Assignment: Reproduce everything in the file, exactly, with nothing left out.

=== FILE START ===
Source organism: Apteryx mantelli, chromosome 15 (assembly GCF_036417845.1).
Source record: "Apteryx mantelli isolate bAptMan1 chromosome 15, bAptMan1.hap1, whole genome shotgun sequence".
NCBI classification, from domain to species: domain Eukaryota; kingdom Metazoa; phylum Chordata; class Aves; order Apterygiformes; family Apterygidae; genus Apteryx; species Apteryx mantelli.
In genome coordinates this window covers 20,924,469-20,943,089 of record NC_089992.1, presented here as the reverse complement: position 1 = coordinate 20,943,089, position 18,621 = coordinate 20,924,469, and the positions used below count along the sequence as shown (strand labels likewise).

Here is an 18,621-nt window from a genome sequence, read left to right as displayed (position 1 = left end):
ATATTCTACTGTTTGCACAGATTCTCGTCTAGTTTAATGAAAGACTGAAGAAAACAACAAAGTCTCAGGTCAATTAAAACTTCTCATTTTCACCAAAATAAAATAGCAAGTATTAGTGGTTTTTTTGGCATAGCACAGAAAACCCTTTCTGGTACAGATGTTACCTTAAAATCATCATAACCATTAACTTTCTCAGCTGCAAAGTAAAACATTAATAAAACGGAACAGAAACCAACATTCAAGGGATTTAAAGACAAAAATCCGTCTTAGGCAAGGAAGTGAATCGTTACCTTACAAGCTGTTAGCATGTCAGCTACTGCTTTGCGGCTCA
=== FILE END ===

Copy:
Source organism: Apteryx mantelli, chromosome 15 (assembly GCF_036417845.1).
Source record: "Apteryx mantelli isolate bAptMan1 chromosome 15, bAptMan1.hap1, whole genome shotgun sequence".
NCBI classification, from domain to species: domain Eukaryota; kingdom Metazoa; phylum Chordata; class Aves; order Apterygiformes; family Apterygidae; genus Apteryx; species Apteryx mantelli.
In genome coordinates this window covers 20,924,469-20,943,089 of record NC_089992.1, presented here as the reverse complement: position 1 = coordinate 20,943,089, position 18,621 = coordinate 20,924,469, and the positions used below count along the sequence as shown (strand labels likewise).

Here is an 18,621-nt window from a genome sequence, read left to right as displayed (position 1 = left end):
ATATTCTACTGTTTGCACAGATTCTCGTCTAGTTTAATGAAAGACTGAAGAAAACAACAAAGTCTCAGGTCAATTAAAACTTCTCATTTTCACCAAAATAAAATAGCAAGTATTAGTGGTTTTTTTGGCATAGCACAGAAAACCCTTTCTGGTACAGATGTTACCTTAAAATCATCATAACCATTAACTTTCTCAGCTGCAAAGTAAAACATTAATAAAACGGAACAGAAACCAACATTCAAGGGATTTAAAGACAAAAATCCGTCTTAGGCAAGGAAGTGAATCGTTACCTTACAAGCTGTTAGCATGTCAGCTACTGCTTTGCGGCTCA